I recently learned a simple trick to help keep plants free from weeds and soil-borne diseases, and believe it or not, it involves making lasagna! (Disclaimer: please do not try to eat this lasagna, because I don’t think it would taste very good!)
Making a “newspaper lasagna” using alternating layers of newspaper and dirt or mulch is an easy way to create a biodegradable barrier between your garden plants and any weeds or diseases that may come calling. It denies the bad stuff access to sunlight, yet allows rain and air to penetrate the soil.
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It only takes a couple of minutes to put together, and you can plant as soon as it’s done! I’ve been wanting to put some thyme in my garden, so that’s what I’m showing here, but this would work just as well for flowers or veggies.
Start by scooping and inch or so of soil off of your area. Place about 10 sheets of newspaper over the area.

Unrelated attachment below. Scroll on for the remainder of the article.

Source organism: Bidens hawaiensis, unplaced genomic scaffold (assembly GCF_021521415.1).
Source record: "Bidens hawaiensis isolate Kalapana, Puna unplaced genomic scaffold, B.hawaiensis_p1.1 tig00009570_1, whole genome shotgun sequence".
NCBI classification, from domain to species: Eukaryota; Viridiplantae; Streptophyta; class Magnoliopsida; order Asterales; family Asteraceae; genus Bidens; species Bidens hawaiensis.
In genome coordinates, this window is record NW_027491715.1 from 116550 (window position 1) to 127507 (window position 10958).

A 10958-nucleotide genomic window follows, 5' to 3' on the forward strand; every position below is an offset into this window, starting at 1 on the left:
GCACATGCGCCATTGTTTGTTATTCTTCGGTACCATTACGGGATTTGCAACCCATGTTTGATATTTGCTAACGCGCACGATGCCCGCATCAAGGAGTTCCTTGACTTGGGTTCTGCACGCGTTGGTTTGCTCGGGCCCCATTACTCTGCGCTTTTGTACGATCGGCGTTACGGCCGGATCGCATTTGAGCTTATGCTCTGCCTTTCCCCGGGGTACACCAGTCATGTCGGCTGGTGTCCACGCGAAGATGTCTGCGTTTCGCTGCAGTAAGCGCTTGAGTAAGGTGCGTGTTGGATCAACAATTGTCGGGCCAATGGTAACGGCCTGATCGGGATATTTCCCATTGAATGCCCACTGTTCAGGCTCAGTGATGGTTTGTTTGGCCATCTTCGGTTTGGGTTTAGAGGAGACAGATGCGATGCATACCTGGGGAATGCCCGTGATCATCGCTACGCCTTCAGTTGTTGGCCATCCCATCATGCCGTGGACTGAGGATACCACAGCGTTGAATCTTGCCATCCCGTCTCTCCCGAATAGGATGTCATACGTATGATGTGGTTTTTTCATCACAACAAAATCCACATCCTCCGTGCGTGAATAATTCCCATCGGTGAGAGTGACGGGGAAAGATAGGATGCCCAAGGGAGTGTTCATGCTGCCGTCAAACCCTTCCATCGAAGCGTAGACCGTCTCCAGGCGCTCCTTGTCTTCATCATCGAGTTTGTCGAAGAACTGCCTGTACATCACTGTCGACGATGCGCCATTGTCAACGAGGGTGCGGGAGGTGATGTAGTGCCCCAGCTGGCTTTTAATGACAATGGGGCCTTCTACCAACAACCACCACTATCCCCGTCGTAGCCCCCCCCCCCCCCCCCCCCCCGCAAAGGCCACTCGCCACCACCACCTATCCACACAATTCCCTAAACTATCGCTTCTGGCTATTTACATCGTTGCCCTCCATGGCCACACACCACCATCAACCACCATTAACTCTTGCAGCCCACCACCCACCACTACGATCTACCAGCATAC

Once the newspaper is in place, soak the newspaper with water with a hose or a watering can, making sure to saturate it thoroughly.
Once the water has been absorbed by the paper, cover it with a layer of dirt or mulch.
Now repeat! :-) Place 10 more sheets of newspaper on the dirt, saturate it with water, then cover the wet paper with the dirt.
And that’s all there is to it! If you’re planning on planting in the area where your “newspaper lasagna” is, simply dig a hole with a trowel and place the plant right in. The soaked newspaper is easy to cut through.
You can also place create your “newspaper lasagna” between existing plants to help suppress weeds!
In addition to discouraging weeds, this gardening trick also helps conserve precious moisture, and as the paper decomposes, it will provide abundant food for worms and other soil-building friends.
Have you ever tried the newspaper lasagna gardening trick?